Why most remote proctoring companies don't want you to read their privacy policy
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Why most remote proctoring companies don't want you to read their privacy policy

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Why most remote proctoring companies don't want you to read their privacy policy

Imagine two scenarios. In the first, security cameras in a school record a student walking in the hallways and interacting with their friends. The school stores the recording as part of the student records and even shares it with other organizations.

Seems wrong, doesn’t it?

Now imagine a scenario in which security cameras record the same student bullying or harassing a younger student, with only the portion of the recording demonstrating this behavior is shared with other organizations with a responsibility to take appropriate action. Feels better, right? 

In the second example, there is a legitimate reason for the information to be shared. The student has potentially broken school rules and the school needs to collect evidence.

Remote proctoring technology is just an extension of school security cameras — so why should we treat it any differently? Is it really necessary for a client of proctoring services to be given copies of a user’s government-issued photo ID, full recordings of the user in their home, and sensitive information collected from their computer?

Before you answer, consider that many proctoring services routinely collect, intentionally and unintentionally, personal information that includes social security numbers; driver’s license and passport numbers; other personal identifiers and biometric information including genetic, physiological, behavioral, gender identity, and biological characteristics; IP addresses or device identifiers; browsing history, search history, and information about a users’ interactions with websites, applications, or advertisements; medical information including medical conditions, physical disability, and/or mental disability; drug use, political affiliations, not to mention children and spouses that may be in the same space as the person subject to the proctoring.

Yikes. 

Ever looked at the privacy policies of most identity verification and proctoring companies?

Here are four reasons you need to read them carefully (yep, these are real): 

1. “By accessing and using our Services, you consent to allow free exchange of proctoring information between [Proctoring Service Company] and your educational institution. We, or vendors on our behalf, may track the websites you visited before and after our websites as part of the traffic data described above for our internal business purposes.”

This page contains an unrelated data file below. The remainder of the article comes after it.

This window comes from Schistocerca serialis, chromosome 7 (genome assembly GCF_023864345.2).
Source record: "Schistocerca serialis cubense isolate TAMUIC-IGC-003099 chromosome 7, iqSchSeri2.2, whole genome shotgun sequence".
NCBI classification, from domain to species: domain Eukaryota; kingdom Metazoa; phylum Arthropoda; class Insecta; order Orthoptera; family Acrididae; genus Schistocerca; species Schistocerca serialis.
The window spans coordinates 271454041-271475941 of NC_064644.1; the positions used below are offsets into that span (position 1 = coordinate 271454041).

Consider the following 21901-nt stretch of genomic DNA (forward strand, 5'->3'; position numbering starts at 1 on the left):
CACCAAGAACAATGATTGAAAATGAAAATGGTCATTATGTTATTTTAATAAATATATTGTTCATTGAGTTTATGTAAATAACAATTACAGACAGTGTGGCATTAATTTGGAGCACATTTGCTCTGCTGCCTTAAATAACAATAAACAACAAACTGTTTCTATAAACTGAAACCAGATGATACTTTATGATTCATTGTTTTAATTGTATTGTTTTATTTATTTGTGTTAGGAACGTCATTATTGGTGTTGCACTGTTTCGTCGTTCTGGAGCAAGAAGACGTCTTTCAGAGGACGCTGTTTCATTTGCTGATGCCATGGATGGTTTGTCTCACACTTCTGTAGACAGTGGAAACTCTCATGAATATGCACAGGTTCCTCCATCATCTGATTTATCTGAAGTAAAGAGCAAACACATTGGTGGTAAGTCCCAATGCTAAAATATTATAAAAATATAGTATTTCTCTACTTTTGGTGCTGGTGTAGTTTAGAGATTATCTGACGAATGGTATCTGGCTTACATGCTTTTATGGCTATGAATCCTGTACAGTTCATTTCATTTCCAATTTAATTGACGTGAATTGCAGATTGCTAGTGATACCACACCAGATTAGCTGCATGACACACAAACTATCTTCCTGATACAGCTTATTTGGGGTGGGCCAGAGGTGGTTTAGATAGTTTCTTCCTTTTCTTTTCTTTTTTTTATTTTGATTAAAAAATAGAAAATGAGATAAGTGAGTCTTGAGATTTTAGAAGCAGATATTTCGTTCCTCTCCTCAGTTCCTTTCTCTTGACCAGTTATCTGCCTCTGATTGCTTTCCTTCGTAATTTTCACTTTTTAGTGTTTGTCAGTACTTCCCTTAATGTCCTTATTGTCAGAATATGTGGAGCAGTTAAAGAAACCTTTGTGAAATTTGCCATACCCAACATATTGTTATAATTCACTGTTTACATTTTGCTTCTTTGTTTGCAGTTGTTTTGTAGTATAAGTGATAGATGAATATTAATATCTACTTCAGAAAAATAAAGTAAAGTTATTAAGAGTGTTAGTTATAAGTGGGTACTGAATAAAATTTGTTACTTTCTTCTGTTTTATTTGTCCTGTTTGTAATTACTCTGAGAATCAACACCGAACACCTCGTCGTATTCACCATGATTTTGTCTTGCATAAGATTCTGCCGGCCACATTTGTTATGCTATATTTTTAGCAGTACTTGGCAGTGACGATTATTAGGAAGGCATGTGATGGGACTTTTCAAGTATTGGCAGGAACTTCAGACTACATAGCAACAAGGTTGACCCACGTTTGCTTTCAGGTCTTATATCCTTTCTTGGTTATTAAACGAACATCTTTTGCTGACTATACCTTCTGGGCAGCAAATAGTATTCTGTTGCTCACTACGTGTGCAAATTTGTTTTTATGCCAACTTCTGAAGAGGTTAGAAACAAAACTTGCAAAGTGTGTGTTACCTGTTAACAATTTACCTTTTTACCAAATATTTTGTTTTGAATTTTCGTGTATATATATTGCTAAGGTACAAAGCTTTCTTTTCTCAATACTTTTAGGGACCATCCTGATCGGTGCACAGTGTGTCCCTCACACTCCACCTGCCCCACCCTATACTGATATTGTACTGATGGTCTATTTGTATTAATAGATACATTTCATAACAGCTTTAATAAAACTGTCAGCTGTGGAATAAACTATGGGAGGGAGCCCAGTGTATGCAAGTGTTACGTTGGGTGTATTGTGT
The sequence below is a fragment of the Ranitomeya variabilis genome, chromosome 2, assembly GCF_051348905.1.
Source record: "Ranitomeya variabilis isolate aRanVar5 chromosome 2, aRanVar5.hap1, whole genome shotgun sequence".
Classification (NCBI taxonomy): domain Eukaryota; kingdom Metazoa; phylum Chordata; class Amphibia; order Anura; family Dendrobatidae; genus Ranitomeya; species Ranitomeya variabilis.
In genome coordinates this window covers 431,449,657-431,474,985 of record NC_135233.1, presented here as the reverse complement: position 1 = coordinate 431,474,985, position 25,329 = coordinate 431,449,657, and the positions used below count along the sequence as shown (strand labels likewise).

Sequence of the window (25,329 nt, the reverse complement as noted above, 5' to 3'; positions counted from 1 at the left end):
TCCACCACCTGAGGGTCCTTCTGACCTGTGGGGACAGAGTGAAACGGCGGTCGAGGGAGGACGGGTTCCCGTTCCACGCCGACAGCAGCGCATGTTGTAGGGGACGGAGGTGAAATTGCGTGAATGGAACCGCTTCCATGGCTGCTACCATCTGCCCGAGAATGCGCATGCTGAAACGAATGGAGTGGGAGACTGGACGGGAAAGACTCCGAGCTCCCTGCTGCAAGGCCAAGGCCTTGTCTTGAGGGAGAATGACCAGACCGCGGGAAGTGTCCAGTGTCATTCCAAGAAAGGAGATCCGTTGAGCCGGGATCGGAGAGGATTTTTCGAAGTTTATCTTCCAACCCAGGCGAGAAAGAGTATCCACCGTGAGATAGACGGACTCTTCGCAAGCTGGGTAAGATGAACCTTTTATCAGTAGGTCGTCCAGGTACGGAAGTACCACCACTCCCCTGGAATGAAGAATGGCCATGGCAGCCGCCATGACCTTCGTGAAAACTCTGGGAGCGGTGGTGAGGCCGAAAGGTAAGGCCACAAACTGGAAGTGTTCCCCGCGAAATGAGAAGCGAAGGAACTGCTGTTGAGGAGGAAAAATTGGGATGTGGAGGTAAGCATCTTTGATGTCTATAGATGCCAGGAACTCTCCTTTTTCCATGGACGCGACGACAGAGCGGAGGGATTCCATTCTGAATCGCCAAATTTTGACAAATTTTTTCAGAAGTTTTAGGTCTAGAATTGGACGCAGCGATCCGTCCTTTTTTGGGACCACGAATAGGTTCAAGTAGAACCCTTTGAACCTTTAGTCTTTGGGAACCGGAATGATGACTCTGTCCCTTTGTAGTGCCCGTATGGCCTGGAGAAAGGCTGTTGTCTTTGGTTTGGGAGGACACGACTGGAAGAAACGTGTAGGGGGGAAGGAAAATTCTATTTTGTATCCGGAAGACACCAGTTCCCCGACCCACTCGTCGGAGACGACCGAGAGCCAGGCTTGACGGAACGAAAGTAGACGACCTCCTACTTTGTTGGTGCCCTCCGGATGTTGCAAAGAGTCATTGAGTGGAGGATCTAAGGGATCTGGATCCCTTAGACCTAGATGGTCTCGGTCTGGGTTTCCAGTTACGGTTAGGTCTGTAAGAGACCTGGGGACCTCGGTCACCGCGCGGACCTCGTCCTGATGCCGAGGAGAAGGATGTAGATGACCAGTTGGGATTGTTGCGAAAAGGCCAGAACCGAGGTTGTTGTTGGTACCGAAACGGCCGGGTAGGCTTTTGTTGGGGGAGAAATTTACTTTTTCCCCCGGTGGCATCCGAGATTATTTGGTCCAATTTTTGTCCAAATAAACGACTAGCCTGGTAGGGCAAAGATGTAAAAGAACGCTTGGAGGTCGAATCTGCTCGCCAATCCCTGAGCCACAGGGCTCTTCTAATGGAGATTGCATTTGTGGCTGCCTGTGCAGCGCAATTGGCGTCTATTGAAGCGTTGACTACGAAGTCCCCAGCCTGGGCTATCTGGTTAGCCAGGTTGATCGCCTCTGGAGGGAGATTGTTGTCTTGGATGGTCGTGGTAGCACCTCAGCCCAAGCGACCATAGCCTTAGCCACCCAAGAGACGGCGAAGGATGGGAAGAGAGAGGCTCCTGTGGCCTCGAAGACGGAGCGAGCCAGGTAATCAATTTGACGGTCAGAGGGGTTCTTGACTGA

2. "If your institution has consented, we may also use third-party solutions to process selected data.”

3. "We may disclose information, including video and audio recording of your exam session, to your educational institution/certifying entity upon request. – Your information may be sold or transferred as part of that transaction."

4. "We cannot ensure or warrant the security of any information you transmit to us or store on the Services, and you do so at your own risk.”

Double yikes.

Why Privacy by Design is so important

Remember that students and workers taking online training are required to submit to proctoring. This disparity in power does not give any organization the right to violate their privacy.

And just as we expect schools to only share footage of our children with other organizations when it’s absolutely necessary, we should expect the same from online proctoring technology. 

Integrity Advocate has proven that when it comes to online proctoring software, data collection can be minimized while still ensuring the highest level of academic integrity. We only collect what is necessary to verify the learner’s identity and confirm if they have (or have not) followed the rules as determined by the learning institution. In this context, we’re similar to PayPal, serving as an intermediary for the benefit of both parties.

With the exception of a single user photo, if no rule violations are found all recordings of the user and their computer desktop are deleted within 24 hours. As a Canadian company, Integrity Advocate is outside the jurisdiction of the US government, but in the unlikely event that we are ever required to disclose user data, all that we could provide on the vast majority of users is their first and last name and their image represented as a string of code.

Based on their privacy policies, how many other online proctoring service providers can say that? 

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Learn how our Privacy by Design architecture protects students and institutions. Book a demo today.